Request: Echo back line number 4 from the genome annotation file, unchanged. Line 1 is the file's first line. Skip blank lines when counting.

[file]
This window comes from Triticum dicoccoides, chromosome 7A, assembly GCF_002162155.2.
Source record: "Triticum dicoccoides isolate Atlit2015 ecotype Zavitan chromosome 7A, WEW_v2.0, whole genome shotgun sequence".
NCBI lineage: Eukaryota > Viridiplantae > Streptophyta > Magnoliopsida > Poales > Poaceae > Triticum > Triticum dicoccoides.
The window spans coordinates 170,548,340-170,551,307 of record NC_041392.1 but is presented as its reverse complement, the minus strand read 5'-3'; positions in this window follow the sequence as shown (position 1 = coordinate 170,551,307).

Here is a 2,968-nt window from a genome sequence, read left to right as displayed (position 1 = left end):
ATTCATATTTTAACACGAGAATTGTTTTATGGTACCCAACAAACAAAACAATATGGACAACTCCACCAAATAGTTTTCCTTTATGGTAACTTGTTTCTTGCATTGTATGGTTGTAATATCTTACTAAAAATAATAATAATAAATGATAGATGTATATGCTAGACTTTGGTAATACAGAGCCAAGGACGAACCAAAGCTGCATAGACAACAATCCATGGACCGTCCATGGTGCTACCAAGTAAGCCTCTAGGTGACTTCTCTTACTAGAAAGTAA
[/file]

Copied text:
The window spans coordinates 170,548,340-170,551,307 of record NC_041392.1 but is presented as its reverse complement, the minus strand read 5'-3'; positions in this window follow the sequence as shown (position 1 = coordinate 170,551,307).